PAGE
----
Rare recordings

Aside from some of his great albums include Country Cabin Jazz & Swinging On The Strings there are some even rarer recordings out there.

I've found a link to a Les Paul album featuring Jimmy, recorded in 1973 called Suntide Desert Jam, I've never heard it as it isn't available anywhere. If anyone has any more information on this I'd love to know more.Front Cover Of Suntide Desert Jam

Do you share my love for Jimmy Bryant, please leave a comment.



  1. Larry

    Hey, Jay.

    I’m not too familiar with bebop and how it’s played but to hear about Jimmy Bryant listening to the recordings makes me what to study more of his technic.

    I have to bookmark this post of yours so I can come back and study your writings.

    Thanks for sharing the history of this legend and hope someday I’m worthy of playing his music.


    1. admin

      He is one of the greatest and vastly underrated as far as I’m concerned. I certainly intend to link up to relevant lessons over time & I appreciate your dropping by 🙂

  2. Nigel

    I must admit, I’d never heard of him either. I listened to the video’s and as you say, quite amazing speed. Compare that with today’s modern technology and he was probably ahead of his time. Great write up Jay. Don’t think I’ll forget his name in a hurry.

    1. admin

      Thanks Nigel, it’s my mission to introduce people to these talented players, I think they deserve a mention. I appreciate you taking the time to leave a comment & hope to hear from you again in the future 🙂

  3. Bruce

    Hi Jay, You have a great site .The appearance works well with your niche. I hadn’t heard of Jimmy but thanks to you I do now.

    1. admin

      Thanks a lot Bruce, a lot of people haven’t heard of him and that’s the reason for this article. He may have died a long time ago, but he still deserves recognition for his amazing talent 🙂

  4. Eoinmc

    I’m 54 now and have played guitar all my life and I must confess that I’m one those outrageous people who’ve never heard of Jimmy Bryant.
    However after listening to Jimmy on your video I am impressed, so I thank you for educating me.
    The next time someone mentions Jimmy Bryant to me I won’t stare blankly. I’ll say …oh yeah … Jimmy … super player but a shame that so many people know so little about him.

    1. admin

      Thanks for the humorous comment, I appreciate you stopping by. I wasn’t implying that people like yourself are outrageous, I think the music industry is. It is so controlled the true talent often gets overlooked.

  5. Jade

    Lovely written article 🙂 Very informative and classy – Thank you


    1. admin

      Thank you Jade, I appreciate you taking the time to stop by 🙂

  6. Hagop Margossian

    This is a very informational website! It really drew me in. Your layout, content, and framework is all very well made. You are on a very good track and your website is coming along very well. I enjoyed your content a lot and I’m looking forward to reading more articles in the future. Thank you and keep up the great work!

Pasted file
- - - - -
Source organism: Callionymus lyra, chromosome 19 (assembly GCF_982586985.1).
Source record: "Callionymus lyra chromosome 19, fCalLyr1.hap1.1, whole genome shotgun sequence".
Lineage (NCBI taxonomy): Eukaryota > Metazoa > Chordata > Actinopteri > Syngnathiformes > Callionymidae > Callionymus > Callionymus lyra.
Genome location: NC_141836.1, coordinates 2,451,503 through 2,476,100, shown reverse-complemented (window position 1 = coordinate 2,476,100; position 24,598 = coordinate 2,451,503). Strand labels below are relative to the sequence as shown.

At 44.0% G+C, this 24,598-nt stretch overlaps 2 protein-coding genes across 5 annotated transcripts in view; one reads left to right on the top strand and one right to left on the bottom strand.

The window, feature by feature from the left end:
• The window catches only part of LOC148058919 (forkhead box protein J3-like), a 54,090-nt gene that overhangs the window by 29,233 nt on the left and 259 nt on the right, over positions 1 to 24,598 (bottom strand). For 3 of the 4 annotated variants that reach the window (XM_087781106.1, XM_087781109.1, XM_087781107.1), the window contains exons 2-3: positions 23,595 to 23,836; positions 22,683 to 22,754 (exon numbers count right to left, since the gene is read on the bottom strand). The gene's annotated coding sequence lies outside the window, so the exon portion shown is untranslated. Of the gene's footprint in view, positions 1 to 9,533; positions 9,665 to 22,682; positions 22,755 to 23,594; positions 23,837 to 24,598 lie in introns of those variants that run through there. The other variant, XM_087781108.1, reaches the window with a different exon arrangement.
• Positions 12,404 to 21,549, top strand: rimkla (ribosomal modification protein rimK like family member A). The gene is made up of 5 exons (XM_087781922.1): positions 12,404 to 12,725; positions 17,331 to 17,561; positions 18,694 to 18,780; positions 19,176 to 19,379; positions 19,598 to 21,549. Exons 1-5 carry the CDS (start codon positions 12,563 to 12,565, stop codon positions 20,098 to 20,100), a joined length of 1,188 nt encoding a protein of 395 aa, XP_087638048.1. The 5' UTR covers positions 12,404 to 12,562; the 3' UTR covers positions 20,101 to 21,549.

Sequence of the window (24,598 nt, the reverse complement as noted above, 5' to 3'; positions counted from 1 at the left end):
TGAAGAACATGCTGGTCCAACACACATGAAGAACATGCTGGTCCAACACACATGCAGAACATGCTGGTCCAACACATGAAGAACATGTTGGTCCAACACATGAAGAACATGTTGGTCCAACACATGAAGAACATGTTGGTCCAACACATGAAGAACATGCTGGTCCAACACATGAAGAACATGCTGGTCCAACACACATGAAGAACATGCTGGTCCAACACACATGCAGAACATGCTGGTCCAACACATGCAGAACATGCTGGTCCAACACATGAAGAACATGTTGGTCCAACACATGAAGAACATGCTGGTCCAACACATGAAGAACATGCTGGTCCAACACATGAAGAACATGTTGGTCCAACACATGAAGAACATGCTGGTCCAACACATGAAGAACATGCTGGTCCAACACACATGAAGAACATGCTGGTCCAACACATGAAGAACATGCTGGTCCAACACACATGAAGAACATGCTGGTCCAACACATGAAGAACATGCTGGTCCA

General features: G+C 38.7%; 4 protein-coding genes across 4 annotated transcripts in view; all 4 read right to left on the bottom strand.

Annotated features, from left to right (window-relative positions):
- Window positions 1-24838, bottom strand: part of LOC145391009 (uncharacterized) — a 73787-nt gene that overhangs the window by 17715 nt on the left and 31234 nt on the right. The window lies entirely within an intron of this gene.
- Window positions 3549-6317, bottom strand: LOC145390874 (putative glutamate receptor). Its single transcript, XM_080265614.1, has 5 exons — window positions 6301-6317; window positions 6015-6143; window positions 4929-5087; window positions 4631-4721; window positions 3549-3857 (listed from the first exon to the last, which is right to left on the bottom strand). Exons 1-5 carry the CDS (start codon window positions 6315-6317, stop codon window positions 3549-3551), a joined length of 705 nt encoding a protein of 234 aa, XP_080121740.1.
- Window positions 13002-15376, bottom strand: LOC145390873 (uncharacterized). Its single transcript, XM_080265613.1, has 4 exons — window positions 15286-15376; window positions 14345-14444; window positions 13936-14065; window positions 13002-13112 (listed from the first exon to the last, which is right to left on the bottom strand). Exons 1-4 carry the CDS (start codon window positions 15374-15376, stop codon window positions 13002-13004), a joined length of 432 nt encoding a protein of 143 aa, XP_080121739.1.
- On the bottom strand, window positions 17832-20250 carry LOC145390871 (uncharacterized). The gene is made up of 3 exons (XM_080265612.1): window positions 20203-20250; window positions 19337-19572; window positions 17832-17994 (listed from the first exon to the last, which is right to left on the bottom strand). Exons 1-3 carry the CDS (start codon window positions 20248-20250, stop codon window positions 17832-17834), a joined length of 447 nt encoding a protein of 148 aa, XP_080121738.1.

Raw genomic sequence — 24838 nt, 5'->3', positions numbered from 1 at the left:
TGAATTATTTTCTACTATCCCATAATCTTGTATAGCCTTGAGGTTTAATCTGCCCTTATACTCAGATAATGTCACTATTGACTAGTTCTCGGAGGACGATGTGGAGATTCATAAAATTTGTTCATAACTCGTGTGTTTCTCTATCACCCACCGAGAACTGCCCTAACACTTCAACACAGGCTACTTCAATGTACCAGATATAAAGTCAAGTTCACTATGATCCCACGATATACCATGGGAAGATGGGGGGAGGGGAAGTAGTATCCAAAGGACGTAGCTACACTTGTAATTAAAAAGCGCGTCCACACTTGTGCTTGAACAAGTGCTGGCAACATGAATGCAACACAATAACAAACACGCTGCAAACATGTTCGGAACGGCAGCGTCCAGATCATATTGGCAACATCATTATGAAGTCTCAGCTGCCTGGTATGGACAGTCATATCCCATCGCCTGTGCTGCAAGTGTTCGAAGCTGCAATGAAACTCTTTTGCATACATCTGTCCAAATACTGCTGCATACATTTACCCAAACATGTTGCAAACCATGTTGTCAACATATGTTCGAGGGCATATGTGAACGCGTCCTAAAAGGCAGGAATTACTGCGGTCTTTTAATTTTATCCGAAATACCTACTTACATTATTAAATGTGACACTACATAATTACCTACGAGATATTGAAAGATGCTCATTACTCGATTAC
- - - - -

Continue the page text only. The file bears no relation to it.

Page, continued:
1. admin

      Thank you Hagop, I appreciate your kind words. Thanks for stopping by 🙂

  7. Melissa

    Hey, I play the guitar but not professionally and to hear this inspires me to pick up my guitar again. This guy is amazing i can barely change my fingers like that and he sounds like he does it with ease. I will be keeping this to learn more thanks for the inspiration 🙂

    1. admin

      He Melissa, I’ve started teaching myself his technique, generating the speed really takes a lot of work. I’m hoping to put up lessons on here eventually once I’ve built the site out, so don’t give up learning. Thanks for stopping by and leaving a comment, it’s much appreciated 🙂

  8. Mark

    I love the Niche! this is great, I love the colors, the font goes very well for the time era as well. everything flows very nicely.


    1. admin

      Thanks a lot Mark, appreciate you stopping by.

  9. Marant

    Hi Jay,
    Man that’s some serious twangin going on! Like most i don’t know Jimmy Bryant but this music sounds real familiar to me. I must say I love that old rockabilly sound! It’s guys like Jimmy Bryant- Fastest Guitar In Town and Les Paul who paved the way for so many guitar greats. Always fun to see how music progresses and changes through the years. Great Article and I love your site theme. Very nice fit for your niche!


    1. admin

      Thanks a lot Marant, I am glad you appreciate Jimmies playing. I think it’s a crying shame that he has gone unnoticed for such a long time. but hopefully this article may change it, even if it’s only to a few people 🙂

  10. Dan

    frettin fingers sure is a quick song, the amount of practice and time that went into this must be truly phenomenal. Good to hear your learning to play some of Jimmy’s material, are we going to get a demo form you?

    1. Jay (Post author)

      Hi Dan, I intend to start putting lessons & videos of myself playing eventually.

  11. Daniel

    It is a really great article on Jimmy! I didn’t know him until now but now he is standing ready to be listened on my playlist.

    Good job man, waiting for your next article!

    1. admin

      I’m glad you enjoyed Jimmy, he is my goto whenever I need musical inspiration. I also appreciate you taking the time to comment 🙂

  12. Eileen

    Wow! Amazing. I am astounded that anyone can move their fingers so fast. Great website. I am so glad to have learned about Jimmy Bryant.
    Thank you

    1. Jay (Post author)

      Hi Eileen, your response to first hearing Jimmy is pretty much what mine was like all those years ago. I was quite astonished 🙂

  13. phil

    Yes Jay:
    Wonderful music indeed would never stop listening to it. And new to me.
    And beautiful site too, congratulations.
    Your friend Phil from WA.

    1. Jay (Post author)

      Thanks a lot Phil, glad you enjoyed it. Thanks for the kind words 🙂


Leave a Reply to Bruce Cancel reply

Your email address will not be published. Required fields are marked *